Photo Shop is alluring for it's power to manipulate digital images, of course. I've never quite gotten up enough interest to spend the money or time learning it.
I have Paint Shop 5 at work. I used it to create a few images for web pages (not my main job.) Even with that, all the layers and pallets and stuff are confusing.
Not sure why Photoshop
If you need a graphics package to manipulate images, and Photoshop is to much on the budget, you may want to try a package called ‘The Gimp’
It’s a pretty fantastic application - - and best off, it’s free. Not shareware, but Open Source. The Windows version is pretty nice, opens ahbout every format imaginable, and works with cameras and scanners too.
OK, I’ll ask
Just what’s needed to view the charts? I downloaded a few off the website but have been unable to open them. Finding a FAQ page let me to a couple programs that need another program to be installed first. I figured before I dug a hole any deeper I’d ask.
Forgetting for the time being that I’d want to print them out with the software you mentioned…what if I just wanted to look at them?
It’s a good question, Alan.
By far the easiest, though probably not the least expensive, way I know is to download and install Coastal Explorer. It’s a fantastic program.
You can download a free, fully functional trial for 15 days or 15 uses, or something like that. After 15 days, you can still view the charts, you just don’t get the extra info like tides, currents, pilot book entries. Well worth the trial, at least.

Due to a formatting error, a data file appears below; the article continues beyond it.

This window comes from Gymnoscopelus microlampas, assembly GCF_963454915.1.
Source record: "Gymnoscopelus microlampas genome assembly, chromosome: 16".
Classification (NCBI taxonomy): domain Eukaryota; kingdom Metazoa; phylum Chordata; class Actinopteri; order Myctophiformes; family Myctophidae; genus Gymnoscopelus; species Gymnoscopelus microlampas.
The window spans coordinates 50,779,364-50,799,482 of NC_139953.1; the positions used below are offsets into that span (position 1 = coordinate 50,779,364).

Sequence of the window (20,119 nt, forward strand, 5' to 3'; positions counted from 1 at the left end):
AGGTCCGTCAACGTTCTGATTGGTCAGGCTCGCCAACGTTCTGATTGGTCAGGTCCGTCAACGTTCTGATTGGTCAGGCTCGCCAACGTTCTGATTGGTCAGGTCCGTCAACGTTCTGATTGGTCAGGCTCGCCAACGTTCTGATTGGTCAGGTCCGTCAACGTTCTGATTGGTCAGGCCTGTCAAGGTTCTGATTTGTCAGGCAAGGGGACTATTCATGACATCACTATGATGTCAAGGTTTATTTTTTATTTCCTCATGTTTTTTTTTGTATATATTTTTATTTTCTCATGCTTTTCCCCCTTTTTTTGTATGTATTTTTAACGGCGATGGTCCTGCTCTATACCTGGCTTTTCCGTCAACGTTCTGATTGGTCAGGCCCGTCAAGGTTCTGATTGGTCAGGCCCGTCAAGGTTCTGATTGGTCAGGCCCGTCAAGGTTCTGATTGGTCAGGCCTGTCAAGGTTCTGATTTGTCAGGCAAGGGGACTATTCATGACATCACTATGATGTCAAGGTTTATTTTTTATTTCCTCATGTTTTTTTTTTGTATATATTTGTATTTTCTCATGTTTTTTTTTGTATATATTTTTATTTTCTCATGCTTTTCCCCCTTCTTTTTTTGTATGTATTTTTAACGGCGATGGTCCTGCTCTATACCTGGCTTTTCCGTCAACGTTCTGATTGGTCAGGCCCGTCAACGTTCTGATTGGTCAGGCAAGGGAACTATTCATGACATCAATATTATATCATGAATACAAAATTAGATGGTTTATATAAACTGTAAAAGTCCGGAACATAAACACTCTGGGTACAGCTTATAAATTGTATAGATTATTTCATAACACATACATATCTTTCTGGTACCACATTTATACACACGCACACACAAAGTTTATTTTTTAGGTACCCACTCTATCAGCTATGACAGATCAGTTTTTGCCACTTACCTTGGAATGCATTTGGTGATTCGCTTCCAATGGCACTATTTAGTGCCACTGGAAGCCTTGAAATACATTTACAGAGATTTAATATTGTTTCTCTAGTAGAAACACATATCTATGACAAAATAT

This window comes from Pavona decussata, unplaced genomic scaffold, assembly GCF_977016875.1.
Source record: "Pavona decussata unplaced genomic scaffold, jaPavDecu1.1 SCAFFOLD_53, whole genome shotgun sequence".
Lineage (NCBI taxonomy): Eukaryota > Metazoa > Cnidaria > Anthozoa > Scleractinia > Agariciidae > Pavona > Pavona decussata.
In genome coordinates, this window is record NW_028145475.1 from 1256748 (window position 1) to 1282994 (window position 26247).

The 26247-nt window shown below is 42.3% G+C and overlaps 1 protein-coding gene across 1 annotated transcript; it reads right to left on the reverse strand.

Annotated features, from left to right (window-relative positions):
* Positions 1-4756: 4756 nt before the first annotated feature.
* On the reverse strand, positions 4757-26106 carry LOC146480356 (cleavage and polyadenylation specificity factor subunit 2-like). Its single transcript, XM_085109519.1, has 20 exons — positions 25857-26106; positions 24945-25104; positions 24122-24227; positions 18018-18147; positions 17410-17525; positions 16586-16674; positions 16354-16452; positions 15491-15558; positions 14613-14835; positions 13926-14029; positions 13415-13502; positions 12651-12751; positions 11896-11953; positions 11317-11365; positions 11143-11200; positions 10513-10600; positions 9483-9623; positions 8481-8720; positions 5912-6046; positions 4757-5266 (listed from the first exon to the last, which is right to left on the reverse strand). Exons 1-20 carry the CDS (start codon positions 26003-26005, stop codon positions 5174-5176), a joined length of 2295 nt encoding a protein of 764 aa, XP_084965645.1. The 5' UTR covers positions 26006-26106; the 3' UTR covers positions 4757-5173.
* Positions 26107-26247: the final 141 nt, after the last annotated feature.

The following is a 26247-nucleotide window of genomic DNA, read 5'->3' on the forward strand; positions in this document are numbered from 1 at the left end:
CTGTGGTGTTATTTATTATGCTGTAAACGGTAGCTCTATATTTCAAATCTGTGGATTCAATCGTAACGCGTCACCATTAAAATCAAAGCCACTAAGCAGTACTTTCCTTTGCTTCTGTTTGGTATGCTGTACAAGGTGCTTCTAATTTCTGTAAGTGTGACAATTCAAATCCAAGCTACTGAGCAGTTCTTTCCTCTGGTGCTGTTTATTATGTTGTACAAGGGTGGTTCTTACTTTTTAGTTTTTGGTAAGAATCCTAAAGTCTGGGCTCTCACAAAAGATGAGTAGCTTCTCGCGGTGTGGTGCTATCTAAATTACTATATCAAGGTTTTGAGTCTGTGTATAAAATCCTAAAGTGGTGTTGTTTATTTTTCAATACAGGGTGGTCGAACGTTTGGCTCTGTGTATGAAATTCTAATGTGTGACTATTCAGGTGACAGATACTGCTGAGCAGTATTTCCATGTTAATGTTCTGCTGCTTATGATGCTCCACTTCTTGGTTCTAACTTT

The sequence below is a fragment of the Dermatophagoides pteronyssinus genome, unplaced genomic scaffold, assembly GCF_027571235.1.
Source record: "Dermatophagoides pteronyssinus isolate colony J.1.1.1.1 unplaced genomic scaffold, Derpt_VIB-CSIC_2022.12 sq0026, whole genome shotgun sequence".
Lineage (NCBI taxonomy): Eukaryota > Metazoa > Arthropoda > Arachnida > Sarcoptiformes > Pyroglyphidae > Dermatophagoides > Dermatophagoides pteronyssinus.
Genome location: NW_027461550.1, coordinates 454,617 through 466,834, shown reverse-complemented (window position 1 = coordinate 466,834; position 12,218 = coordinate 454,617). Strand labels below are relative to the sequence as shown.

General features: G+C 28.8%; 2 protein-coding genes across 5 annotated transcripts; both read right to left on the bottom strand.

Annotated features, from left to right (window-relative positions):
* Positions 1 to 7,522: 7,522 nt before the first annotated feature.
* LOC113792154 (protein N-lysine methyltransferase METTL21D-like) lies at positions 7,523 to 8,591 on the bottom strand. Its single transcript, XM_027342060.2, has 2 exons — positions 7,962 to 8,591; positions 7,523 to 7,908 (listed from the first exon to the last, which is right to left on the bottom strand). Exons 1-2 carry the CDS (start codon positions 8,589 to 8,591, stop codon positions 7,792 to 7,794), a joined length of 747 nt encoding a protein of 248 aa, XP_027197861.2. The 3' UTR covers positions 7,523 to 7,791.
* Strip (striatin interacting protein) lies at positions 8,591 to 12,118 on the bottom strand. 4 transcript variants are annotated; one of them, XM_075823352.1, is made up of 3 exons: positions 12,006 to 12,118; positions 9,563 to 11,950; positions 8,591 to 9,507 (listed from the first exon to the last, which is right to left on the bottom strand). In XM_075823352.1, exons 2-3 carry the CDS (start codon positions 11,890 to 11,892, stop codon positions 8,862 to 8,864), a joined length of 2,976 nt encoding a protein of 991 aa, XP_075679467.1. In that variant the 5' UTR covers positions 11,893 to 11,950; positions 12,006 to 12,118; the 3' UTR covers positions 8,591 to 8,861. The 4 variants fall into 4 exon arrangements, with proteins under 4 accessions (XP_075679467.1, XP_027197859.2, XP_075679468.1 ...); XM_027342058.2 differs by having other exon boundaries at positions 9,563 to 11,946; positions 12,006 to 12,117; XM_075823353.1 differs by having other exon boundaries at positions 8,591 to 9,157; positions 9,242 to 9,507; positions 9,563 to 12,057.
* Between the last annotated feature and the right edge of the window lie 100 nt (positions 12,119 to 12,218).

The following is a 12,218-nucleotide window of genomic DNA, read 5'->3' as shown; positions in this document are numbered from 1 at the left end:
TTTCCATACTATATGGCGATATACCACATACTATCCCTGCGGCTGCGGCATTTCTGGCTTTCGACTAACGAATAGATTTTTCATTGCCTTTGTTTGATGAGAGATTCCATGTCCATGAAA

For more possibilities for NOAA chart viewing software, see http://paddlingtravelers.blogspot.com
Check out the Archives for June, July, and August 2006, for articles on viewing NOAA charts. I never did find free software that I could get to work. It probably exists. Others may know.
Apples and oranges
Coastal Explorer may be great but it’s a Rolls Royce. The program I posted about is a VW bug.
Anyone who’s ever planned an extended trip knows that you need to buy at least 4-5 nautical charts to cover the area you plan to paddle and these cost at least $20 each. For $30 (plus the price of waterproof paper) you can get Chartbook and make your own charts for any US waters. It seems like a no brainer to me.
The OP is about software primarily to print a book of charts.
My reply was about software that’s optimized for viewing charts on a PC, along with all the related navigational information.
I find the GIMP…
…to be extremely confusing to use. Locating the basic functions I use most is a complete pain in the rear. After searching around a bit online, I found a program that’s quite powerful, but with a much more user-friendly interface. It’s called Paint.net and it’s a free download at www.getpaint.net. It’s won a lot of industry awards recently for it’s high performance and ease of use.
I use photoshop and am happy with it so I’m not real familiar with the other products out there. I did download Gimp a couple years ago to try it out and found the interface very difficult to use. Perhaps it would have come with a little practice though.
Irfanview is another one of those free, good, and extremely popular photo editors. Photography is my main hobby and irfanview is very popular. It’s what I load on my families machines in case I’m at their place and need to edit a photo real quick.
Is this available for…
…Canadian charts? I’m not sure that Canada has the ‘chartmaker’ website.
available online as raster charts? If so, yes.
You might email Sean and ask what’s available online. He’s Canadian.
This site shows raster charts…
…but I’m no computer whiz and these have 0 detail or navigational info as far as I can tell.